Residence Profile (1969-70). see Jordana Moore Saggese, "The Myth of Neutrality: Re-Considering Conceptual Art Photography;, Exposure, Vol 40, no. 1 (Spring 2007), 33~42. 17. It is necessary to note at this point that as a non-Hebrew speaker my experience of 'Act of State" was limited to the photographs themselves and to comments made about the images by Azoulay and by David Reeb, who accompanied me on my first visit to the exhibition. In light of Azoulay's emphasis upon the importance of the texts for an understanding of the photographs, my appreciation of the exhibition cannot be more than partial Conversation between the author and Ariella Azoulay, Tel Aviv, June 22, 2007. 18. Control. Miki Kratsman and David Reeb: Photographs and Paintings (Tel Aviv: Amit Goren Productions, 2003) (DVD). 19. Commotion between the author and Ariella Azoulay, Tel Aviv, June 22, 2007. 29. For a discussion of targeted assassinations, see Eyal Weizman, Hollow Land, Chapter 9: "Targeted Assassinations: The Airborne
Occupation," 237-258. 21. Ariella Azoulay, Press Release for 'Act of State: 1967- 2007 (An historical exhibition),"June 2007. 22. For a discussion of this issue, see Mark Reinhardt, "Picturing Violence: Aesthetics and Ike Anxiety of Critique," Mark Reinhardt, hotly Edwards, and Erina Duganne, eds., Beautiful Suffering: Photography and the Traffic in Pain (Chicago: University of Chicago Press, 2007), 13-36. 23. see Gadi Wolfsfeld, Media and the Path to Peace (Cambridge, UK: Cambridge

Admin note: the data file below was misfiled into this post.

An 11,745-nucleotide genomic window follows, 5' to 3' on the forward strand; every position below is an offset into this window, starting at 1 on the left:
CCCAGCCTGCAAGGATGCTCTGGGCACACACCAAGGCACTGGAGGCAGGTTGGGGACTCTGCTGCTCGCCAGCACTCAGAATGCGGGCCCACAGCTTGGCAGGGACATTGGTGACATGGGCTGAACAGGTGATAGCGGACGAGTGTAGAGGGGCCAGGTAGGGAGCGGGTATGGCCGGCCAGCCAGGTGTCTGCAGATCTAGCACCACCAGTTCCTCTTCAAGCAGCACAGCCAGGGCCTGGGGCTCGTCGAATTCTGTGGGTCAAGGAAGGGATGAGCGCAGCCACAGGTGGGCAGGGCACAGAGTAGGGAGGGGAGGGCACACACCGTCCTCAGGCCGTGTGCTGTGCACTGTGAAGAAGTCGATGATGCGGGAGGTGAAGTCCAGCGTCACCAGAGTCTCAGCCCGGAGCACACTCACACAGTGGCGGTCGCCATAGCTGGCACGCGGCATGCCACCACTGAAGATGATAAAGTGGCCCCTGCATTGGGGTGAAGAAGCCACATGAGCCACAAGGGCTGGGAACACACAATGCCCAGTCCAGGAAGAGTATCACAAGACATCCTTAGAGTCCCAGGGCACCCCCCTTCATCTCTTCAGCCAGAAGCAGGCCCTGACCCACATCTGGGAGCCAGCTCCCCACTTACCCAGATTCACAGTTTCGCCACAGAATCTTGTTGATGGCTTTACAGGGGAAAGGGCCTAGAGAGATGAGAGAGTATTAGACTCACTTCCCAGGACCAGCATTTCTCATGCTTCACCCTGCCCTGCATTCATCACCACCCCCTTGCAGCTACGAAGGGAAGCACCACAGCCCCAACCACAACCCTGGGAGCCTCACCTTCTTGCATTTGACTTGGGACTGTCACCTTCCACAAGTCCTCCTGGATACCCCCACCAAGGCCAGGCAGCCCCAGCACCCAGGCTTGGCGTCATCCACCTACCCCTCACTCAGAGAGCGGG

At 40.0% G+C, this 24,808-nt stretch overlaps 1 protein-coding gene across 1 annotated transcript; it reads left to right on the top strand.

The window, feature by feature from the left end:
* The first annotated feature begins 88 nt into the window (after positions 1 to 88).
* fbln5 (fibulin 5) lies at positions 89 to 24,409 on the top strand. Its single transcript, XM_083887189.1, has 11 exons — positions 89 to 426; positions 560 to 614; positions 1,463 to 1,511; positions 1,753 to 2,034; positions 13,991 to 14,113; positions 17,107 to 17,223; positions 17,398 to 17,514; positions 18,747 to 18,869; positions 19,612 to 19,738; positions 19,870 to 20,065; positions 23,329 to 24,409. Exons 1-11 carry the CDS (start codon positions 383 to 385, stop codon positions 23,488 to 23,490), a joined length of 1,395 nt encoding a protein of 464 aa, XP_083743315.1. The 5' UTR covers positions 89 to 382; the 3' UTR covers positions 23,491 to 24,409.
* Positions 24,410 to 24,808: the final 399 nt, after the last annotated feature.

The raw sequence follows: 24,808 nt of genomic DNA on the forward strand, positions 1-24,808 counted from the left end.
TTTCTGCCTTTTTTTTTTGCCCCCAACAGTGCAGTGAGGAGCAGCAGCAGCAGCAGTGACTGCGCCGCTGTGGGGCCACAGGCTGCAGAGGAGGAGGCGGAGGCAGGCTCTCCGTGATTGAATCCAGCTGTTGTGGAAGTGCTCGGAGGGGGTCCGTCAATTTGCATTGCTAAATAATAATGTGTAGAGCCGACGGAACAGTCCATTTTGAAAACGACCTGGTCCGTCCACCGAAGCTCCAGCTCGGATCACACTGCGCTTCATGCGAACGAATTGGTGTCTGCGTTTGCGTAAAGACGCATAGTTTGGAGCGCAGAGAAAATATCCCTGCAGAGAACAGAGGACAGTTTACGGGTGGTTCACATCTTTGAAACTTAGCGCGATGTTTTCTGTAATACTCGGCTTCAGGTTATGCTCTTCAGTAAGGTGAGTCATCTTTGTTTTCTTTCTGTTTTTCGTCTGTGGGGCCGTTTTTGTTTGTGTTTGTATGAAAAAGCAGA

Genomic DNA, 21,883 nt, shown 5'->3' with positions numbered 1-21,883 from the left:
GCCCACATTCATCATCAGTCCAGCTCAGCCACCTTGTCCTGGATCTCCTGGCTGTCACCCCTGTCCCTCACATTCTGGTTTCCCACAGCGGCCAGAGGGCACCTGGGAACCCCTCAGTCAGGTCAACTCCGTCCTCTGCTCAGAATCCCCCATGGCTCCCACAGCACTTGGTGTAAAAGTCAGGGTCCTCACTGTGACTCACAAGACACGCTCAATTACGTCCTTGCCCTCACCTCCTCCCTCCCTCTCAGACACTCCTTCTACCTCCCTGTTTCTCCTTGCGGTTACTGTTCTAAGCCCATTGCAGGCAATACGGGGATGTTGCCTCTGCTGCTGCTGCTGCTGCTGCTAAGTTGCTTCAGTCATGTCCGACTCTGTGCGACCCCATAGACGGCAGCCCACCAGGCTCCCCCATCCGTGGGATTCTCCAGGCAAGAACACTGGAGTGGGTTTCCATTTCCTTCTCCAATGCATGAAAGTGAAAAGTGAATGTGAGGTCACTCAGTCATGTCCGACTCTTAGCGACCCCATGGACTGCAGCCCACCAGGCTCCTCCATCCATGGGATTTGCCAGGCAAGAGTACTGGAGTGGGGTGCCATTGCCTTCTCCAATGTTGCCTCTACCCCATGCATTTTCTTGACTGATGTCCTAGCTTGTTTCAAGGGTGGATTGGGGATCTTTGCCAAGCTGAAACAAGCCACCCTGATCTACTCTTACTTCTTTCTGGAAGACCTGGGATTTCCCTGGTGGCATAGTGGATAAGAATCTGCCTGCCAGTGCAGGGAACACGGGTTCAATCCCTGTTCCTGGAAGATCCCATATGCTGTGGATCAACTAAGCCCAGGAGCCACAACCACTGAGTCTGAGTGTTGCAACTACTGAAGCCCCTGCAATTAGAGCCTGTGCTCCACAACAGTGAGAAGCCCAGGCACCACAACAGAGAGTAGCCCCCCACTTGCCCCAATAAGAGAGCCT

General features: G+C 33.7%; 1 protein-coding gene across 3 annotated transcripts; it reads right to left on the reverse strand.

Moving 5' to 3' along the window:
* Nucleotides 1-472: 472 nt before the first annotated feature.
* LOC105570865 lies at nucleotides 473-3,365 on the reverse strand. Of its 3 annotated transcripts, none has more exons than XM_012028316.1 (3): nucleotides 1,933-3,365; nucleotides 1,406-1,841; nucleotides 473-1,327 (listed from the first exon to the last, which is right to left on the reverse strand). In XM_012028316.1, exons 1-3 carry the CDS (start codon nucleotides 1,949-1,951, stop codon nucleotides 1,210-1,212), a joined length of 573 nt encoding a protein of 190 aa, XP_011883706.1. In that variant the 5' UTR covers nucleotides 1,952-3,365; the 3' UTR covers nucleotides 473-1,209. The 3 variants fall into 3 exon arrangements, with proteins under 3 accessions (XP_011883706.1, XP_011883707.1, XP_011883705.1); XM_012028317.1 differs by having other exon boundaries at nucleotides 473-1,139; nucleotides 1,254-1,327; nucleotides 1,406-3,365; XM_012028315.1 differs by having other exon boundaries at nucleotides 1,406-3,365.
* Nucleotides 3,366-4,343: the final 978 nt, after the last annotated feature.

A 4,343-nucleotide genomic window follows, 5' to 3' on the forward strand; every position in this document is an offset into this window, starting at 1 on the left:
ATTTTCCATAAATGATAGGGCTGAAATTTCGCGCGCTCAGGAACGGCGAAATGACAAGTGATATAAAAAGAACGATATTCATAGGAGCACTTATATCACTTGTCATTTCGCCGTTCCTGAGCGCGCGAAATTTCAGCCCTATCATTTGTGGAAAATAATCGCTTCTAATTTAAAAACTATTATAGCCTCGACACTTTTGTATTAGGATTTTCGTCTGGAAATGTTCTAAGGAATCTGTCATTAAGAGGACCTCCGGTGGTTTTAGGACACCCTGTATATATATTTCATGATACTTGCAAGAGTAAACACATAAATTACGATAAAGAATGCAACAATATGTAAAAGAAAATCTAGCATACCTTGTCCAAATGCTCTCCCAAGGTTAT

University Press, 2004), 215-219. 24. see Canal Urquhart, "My crime was seeing the Palestinians," The Guardian Qanuary 5, 2007), 19. 25. Jacques Derrida, Archive Fever: A Freudian Impression (Chicago and London: The University of Chicago Press, 1996), 17. 2$. Ariella Azoulay, DeauYs Showcase: The Power of Image in Contemporary Democracy (Cambridge, MA and London: MIT Press, 2001), 234. 27. Mar Wigoder, "Straight in the Eyes: A Conversation with Eldad Rafaeli," Eldad Rafaeli-Photographs (Tel Hoi, Israel- Eli Lamberger Israeli Museum of Photography, Tel Hoi Industrial Park, 2003), 56 28. Ibid. 29. David Levi Strauss, Between the Eyes: Essays on Photography and Politics (New York: Aperture, 2003), 101.

SIMON FAULKNER is an art historian teaching at Manchester Metropolitan University, United Kingdom.

Copyright Visual Studies Workshop, Inc. Nov/Dec 2007

(c) 2007 Afterimage. Provided by ProQuest Information and Learning. All rights Reserved.